If you don’t, you may be missing out on an important resource to help your board function at the top of its game.  

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It’s seldom one or the other -- it's both


Either/or thinking drives me crazy,
which helps explain my frequent dissents into madness (professionally speaking). Almost weekly, an exhausted executive director, overwhelmed development staffer, or out-of-breath board member gives me that “deer in the headlights” look when I suggest that the organization try walking and chewing gum simultaneously (metaphorically speaking).

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Answers to questions about boards and fundraising

Proof that
Whenever two or three nonprofit executives
gather together, fundraising and board members are sure to come up. And based on conversations to which I've been privy, there's not a lot of bragging going on. In fact, most of the nonprofit leaders with whom I work assume that every other board in town (the nation, maybe even the world) is more engaged than theirs -- but without solid facts on which to base the assumption.

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Are open trustee meetings a good thing?


In a recent article on the Inside Higher Ed website,
Academic Fantasies: Open Trustee Meetings,” John Lombardi examines a polished pillar of board leadership: the open board meeting (or as Lombardi describes it, that “theatrical forum where talented individuals play ritualized parts according to well prepared scripts”). 

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How big should your board be?



What is the optimal size
for a board of trustees? Do small boards work better than big ones? And how do you define big

A recent article in The Chronicle of Higher Education discusses the risks of having a board that is too big to function appropriately, including poor communication, disengagement, diluted accountability, and the possibility that a small faction will be able to seize control.

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After bye-bye board member, then what?

For a season, board members throw their minds, hearts, and financial resources into your organization. Then they come to the end of their terms (or their endurance). That's the cycle of board life. Most nonprofit organizations handle well the sweet sorrow of parting as these special volunteers exit the boardroom. There are the tributes, the plaques, and parties. But after bye-bye board member, then what? Despite declarations of continuing devotion, absence seldom makes the heart grow fonder -- at least when it comes to former board members. Unless you are intentional about trying to stem the natural progression of things, all those years of service to your organization very quickly fade to a pleasant memory. Before you know it, bye-bye board member turns into good-bye friend. I've thought often about this challenge during my many years of consulting with, writing about, and serving on boards of faith-based organizations. It makes me sad when former board members drift away from causes to which they' ...

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"Give or get"? No, it's "govern"

Offering plates

If there's one thing that we can all agree on, it's that board members need to give, get, or get off the board. Right?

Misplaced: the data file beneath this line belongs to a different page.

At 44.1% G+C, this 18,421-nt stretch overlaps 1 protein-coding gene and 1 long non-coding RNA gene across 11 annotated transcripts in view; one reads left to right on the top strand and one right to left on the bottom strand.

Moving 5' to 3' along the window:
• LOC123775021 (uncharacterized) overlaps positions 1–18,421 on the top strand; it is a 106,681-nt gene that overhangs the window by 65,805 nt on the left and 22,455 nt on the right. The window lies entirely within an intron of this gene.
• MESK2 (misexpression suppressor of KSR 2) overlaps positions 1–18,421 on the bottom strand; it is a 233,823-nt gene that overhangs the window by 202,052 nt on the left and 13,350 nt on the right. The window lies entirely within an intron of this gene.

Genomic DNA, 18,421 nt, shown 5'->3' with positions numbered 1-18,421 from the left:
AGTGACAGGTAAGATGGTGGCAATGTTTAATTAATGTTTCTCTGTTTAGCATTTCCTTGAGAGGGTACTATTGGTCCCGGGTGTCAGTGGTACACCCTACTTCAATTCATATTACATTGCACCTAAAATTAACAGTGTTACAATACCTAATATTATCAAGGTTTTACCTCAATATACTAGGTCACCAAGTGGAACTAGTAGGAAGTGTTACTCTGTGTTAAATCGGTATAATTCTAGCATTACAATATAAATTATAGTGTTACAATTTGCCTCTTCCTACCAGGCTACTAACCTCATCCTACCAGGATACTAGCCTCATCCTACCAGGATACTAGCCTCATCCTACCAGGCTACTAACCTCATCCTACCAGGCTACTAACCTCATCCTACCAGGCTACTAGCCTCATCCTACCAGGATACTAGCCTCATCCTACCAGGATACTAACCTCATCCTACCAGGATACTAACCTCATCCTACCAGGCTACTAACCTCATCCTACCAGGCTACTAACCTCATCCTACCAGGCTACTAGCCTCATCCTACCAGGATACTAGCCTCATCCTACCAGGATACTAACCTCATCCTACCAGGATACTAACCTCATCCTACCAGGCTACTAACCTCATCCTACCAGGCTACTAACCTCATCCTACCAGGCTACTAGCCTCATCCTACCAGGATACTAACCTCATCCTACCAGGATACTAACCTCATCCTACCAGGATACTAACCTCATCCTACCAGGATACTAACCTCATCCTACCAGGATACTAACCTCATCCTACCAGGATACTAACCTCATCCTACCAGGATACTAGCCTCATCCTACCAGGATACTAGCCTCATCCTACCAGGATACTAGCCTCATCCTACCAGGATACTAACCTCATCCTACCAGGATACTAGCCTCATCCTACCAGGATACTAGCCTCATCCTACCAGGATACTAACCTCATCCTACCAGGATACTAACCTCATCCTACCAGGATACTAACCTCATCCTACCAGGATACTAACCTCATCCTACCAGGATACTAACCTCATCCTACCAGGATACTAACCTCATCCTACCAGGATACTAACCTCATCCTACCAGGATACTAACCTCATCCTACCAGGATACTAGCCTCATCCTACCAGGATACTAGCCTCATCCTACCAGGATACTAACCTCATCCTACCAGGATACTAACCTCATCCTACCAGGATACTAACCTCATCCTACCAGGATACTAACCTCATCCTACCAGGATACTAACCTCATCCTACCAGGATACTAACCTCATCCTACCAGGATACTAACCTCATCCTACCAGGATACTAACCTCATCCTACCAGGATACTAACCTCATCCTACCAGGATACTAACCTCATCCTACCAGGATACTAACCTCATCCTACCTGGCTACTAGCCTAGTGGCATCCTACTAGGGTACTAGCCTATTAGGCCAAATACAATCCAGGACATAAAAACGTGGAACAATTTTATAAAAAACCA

Maybe not, says governance researcher Bill Ryan. "Nonprofits do require funding, and governing does require nonprofit board members to think about funding," he says. "But all too often, this germ of truth mutates into a giant, fast-growing myth that ends up choking good governance to death."

This quotation is from a six-year-old article that caught my eye when it was reprinted recently in The Nonprofit Quarterly. It's short -- you can read the whole thing in about two minutes. But it's a healthy reminder that the first responsibility of the board is governance, not fundraising.

 

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The trustees' decision to fire Joe Paterno

The recent death of long-time Penn State football coach Joe Paterno spurred an outpouring of public grief that has, temporarily, overshadowed the tragic and tawdry circumstances of his firing last fall.  Just four days before his death, the New York Times published an article about the university's controversial decision to fire Paterno without warning, via a phone call. The article is based on an extensive interview with board members who wanted to set the record straight and defend their decision. To me, the most significant part of the interview is the trustees' description of how they were caught unaware by the scandal. They were not informed of the serious charges against former assistant coach Jerry Sandusky until the media broke the story. The university president papered over its importance. And when the board wrote a press release to express sympathy with the victims, the president altered its wording before releasing it to the media. The article is a fascinating look at a scandal from the ...

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The role of edgy questions in strategic planning

If strategic planning is on the horizon for your organization, you'll want to take a look at the latest issue of Great Boards where contributing editor Barry Bader lists 10 edgy questions that can help clarify a board's thinking about the future. The article is written for governance leaders within hospitals and health care systems, but it's not much of a stretch to apply Bader's advice in your setting. Don't be put off by Bader's choice of the adjective "edgy" in the article's title. As he explains, "Edgy questions aren't disloyal, they reflect the ultimate loyalty -- that commitment to the mission and mutual trust are so strong that leaders can challenge themselves and never accept the status quo as the only alternative." You'll want to click on over to Great Boards for the full text. In the meantime, here are the questions, without Bader's commentary. Now for the questions As a first step toward clarifying the board's vision and testing the organization's progress, ask: "How will we know when w ...